Asian currencies firmed on Tuesday, marking a strong start for the new year as sentiment was boosted by gains in the euro, while a weaker U.S. dollar prompted further interest in Asia.
The greenback saw its biggest annual drop in 2017 in more than a decade on doubts over the durability of a pick-up in U.S. economic growth following a sweeping tax overhaul, while the euro hovered around a three-month peak.
"I think it's almost aligning mechanically with the stronger euro and weaker dollar. It looks like there was no risk-off, and the dollar is also on a softer footing, so I think these two reasons are conspiring to allow Asian currencies to remain buoyant today," said Vishnu Varathan, senior economist at Mizuho Bank.
However, he added that follow-up gains looked a bit doubtful, adding that there was a bit of upside resistance in a few currencies in the region.
In Asian currencies, the Taiwan dollar was the biggest percentage gainer, rising 0.8 percent against the dollar to a more than four-year high.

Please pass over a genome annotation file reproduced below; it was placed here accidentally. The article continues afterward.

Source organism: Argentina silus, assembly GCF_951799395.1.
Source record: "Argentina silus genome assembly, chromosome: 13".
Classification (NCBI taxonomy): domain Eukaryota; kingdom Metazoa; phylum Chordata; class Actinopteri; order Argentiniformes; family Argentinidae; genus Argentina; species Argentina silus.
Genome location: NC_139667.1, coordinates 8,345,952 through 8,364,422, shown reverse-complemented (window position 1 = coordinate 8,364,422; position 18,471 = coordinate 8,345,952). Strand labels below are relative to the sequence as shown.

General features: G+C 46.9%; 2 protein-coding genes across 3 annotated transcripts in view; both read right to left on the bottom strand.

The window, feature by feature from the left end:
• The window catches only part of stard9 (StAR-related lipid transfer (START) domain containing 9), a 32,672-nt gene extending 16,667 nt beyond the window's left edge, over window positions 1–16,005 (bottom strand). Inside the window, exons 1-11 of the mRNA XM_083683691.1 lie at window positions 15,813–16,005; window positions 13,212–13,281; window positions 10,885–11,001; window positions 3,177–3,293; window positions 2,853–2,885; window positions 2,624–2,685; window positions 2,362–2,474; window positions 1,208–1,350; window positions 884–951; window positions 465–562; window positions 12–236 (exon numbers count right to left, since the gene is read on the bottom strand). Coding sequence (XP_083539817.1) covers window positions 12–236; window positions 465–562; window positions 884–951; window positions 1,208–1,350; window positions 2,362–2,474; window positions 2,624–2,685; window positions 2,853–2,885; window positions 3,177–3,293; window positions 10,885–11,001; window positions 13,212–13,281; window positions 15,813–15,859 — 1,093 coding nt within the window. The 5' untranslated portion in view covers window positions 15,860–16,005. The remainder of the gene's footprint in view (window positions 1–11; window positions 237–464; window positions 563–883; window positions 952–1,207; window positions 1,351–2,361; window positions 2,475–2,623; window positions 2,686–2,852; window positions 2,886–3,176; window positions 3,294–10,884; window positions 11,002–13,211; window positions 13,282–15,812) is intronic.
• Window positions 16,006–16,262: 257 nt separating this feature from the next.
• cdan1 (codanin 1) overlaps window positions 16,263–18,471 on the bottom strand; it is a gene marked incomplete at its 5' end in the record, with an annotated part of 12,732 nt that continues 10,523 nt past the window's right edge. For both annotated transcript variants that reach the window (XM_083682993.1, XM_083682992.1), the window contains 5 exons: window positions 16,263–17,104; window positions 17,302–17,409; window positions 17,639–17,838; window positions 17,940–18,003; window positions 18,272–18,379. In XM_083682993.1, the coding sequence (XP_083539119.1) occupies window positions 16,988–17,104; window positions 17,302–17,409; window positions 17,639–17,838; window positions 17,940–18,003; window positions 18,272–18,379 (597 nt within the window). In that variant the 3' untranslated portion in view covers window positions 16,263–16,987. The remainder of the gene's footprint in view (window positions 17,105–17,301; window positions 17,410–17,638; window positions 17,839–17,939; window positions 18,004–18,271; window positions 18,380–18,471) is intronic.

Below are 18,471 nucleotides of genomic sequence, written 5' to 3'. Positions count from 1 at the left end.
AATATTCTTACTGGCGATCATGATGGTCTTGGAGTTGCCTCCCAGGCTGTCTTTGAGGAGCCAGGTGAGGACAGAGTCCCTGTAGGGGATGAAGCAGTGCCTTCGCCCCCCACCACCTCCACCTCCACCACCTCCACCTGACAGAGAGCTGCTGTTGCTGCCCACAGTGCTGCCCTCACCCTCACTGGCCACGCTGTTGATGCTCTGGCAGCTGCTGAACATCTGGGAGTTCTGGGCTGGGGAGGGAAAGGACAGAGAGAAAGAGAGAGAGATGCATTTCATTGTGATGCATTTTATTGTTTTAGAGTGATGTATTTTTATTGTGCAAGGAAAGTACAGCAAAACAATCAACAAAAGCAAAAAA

" The Taiwan dollar last Friday hit a similar level but pared gains to close flat...what we're seeing today is just a rebound, which is not a surprise," said Gao Qi, Asia FX strategist at Scotiabank.
The Chinese yuan was also firmer, gaining 0.1 percent to a near four-month high against the greenback. Growth in China's manufacturing sector unexpectedly picked up to a four-month high in December, a private business survey showed, highlighting unexpected resilience in the world's second-largest economy.
The South Korean won was also stronger against the dollar, edging up after North Korean leader Kim Jong Un offered an olive branch to South Korea, saying he was open to dialogue. Increased tensions in the Korean peninsula had served as a major detriment to the won.
The Philippine peso and the Thailand baht did not trade as markets were closed for the New Year celebrations.
The Singapore dollar rose against the U.S. dollar on Tuesday, gaining 0.3 percent to its highest since June 2016.
Singapore's economic growth slowed in the fourth quarter as factories lost steam, but a services sector recovery bolstered expectations the central bank could tighten monetary policy as early as April, sending the local currency higher.
"We remain sanguine on 2018 growth outlook for now, but watch for potential policy tightening risks," OCBC Bank said in a research note.